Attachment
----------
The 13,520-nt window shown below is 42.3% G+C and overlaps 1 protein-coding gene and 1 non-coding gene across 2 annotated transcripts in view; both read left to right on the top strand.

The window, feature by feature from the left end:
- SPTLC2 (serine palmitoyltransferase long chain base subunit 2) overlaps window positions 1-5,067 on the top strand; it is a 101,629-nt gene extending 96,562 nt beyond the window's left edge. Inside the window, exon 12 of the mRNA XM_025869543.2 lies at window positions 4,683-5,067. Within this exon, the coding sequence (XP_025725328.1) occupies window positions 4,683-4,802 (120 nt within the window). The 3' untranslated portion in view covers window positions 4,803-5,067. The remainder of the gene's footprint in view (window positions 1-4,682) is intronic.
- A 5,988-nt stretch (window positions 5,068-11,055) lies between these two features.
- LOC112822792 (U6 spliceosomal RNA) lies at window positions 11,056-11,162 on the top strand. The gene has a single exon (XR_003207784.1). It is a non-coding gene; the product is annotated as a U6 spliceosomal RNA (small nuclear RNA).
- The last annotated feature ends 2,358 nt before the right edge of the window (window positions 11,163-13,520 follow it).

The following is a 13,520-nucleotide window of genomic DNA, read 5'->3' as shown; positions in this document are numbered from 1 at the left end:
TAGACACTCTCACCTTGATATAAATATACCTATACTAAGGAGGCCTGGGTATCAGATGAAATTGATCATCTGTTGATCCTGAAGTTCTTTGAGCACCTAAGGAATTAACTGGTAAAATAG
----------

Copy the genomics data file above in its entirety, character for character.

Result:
The 13,520-nt window shown below is 42.3% G+C and overlaps 1 protein-coding gene and 1 non-coding gene across 2 annotated transcripts in view; both read left to right on the top strand.

The window, feature by feature from the left end:
- SPTLC2 (serine palmitoyltransferase long chain base subunit 2) overlaps window positions 1-5,067 on the top strand; it is a 101,629-nt gene extending 96,562 nt beyond the window's left edge. Inside the window, exon 12 of the mRNA XM_025869543.2 lies at window positions 4,683-5,067. Within this exon, the coding sequence (XP_025725328.1) occupies window positions 4,683-4,802 (120 nt within the window). The 3' untranslated portion in view covers window positions 4,803-5,067. The remainder of the gene's footprint in view (window positions 1-4,682) is intronic.
- A 5,988-nt stretch (window positions 5,068-11,055) lies between these two features.
- LOC112822792 (U6 spliceosomal RNA) lies at window positions 11,056-11,162 on the top strand. The gene has a single exon (XR_003207784.1). It is a non-coding gene; the product is annotated as a U6 spliceosomal RNA (small nuclear RNA).
- The last annotated feature ends 2,358 nt before the right edge of the window (window positions 11,163-13,520 follow it).

The following is a 13,520-nucleotide window of genomic DNA, read 5'->3' as shown; positions in this document are numbered from 1 at the left end:
TAGACACTCTCACCTTGATATAAATATACCTATACTAAGGAGGCCTGGGTATCAGATGAAATTGATCATCTGTTGATCCTGAAGTTCTTTGAGCACCTAAGGAATTAACTGGTAAAATAG